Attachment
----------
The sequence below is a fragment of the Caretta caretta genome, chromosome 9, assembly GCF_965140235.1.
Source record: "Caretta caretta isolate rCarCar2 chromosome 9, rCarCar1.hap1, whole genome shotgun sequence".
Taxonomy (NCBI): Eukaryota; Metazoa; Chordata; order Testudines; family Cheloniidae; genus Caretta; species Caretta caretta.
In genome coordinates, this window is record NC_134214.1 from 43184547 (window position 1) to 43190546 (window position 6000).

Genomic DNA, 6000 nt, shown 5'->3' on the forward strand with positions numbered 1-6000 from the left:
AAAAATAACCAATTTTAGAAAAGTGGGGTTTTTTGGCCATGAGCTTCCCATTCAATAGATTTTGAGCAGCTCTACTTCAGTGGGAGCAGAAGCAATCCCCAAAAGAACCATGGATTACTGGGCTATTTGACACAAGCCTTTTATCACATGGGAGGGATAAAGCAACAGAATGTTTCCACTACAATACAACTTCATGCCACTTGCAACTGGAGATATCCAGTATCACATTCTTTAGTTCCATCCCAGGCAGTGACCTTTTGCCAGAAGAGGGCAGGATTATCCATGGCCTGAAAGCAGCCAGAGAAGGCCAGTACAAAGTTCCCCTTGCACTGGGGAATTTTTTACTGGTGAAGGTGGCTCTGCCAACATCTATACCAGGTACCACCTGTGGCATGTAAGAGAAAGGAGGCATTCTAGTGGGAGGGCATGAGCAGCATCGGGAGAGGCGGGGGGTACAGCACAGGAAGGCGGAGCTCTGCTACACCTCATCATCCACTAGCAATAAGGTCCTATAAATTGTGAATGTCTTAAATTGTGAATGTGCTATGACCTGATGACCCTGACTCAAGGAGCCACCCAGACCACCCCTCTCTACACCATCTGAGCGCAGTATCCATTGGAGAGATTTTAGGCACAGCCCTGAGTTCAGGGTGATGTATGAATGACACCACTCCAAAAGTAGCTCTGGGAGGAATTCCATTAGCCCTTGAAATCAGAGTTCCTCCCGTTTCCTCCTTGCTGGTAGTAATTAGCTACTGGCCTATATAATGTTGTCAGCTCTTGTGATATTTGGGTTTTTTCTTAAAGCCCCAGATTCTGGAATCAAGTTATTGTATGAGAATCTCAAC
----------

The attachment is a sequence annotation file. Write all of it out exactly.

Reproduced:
The sequence below is a fragment of the Caretta caretta genome, chromosome 9, assembly GCF_965140235.1.
Source record: "Caretta caretta isolate rCarCar2 chromosome 9, rCarCar1.hap1, whole genome shotgun sequence".
Taxonomy (NCBI): Eukaryota; Metazoa; Chordata; order Testudines; family Cheloniidae; genus Caretta; species Caretta caretta.
In genome coordinates, this window is record NC_134214.1 from 43184547 (window position 1) to 43190546 (window position 6000).

Genomic DNA, 6000 nt, shown 5'->3' on the forward strand with positions numbered 1-6000 from the left:
AAAAATAACCAATTTTAGAAAAGTGGGGTTTTTTGGCCATGAGCTTCCCATTCAATAGATTTTGAGCAGCTCTACTTCAGTGGGAGCAGAAGCAATCCCCAAAAGAACCATGGATTACTGGGCTATTTGACACAAGCCTTTTATCACATGGGAGGGATAAAGCAACAGAATGTTTCCACTACAATACAACTTCATGCCACTTGCAACTGGAGATATCCAGTATCACATTCTTTAGTTCCATCCCAGGCAGTGACCTTTTGCCAGAAGAGGGCAGGATTATCCATGGCCTGAAAGCAGCCAGAGAAGGCCAGTACAAAGTTCCCCTTGCACTGGGGAATTTTTTACTGGTGAAGGTGGCTCTGCCAACATCTATACCAGGTACCACCTGTGGCATGTAAGAGAAAGGAGGCATTCTAGTGGGAGGGCATGAGCAGCATCGGGAGAGGCGGGGGGTACAGCACAGGAAGGCGGAGCTCTGCTACACCTCATCATCCACTAGCAATAAGGTCCTATAAATTGTGAATGTCTTAAATTGTGAATGTGCTATGACCTGATGACCCTGACTCAAGGAGCCACCCAGACCACCCCTCTCTACACCATCTGAGCGCAGTATCCATTGGAGAGATTTTAGGCACAGCCCTGAGTTCAGGGTGATGTATGAATGACACCACTCCAAAAGTAGCTCTGGGAGGAATTCCATTAGCCCTTGAAATCAGAGTTCCTCCCGTTTCCTCCTTGCTGGTAGTAATTAGCTACTGGCCTATATAATGTTGTCAGCTCTTGTGATATTTGGGTTTTTTCTTAAAGCCCCAGATTCTGGAATCAAGTTATTGTATGAGAATCTCAAC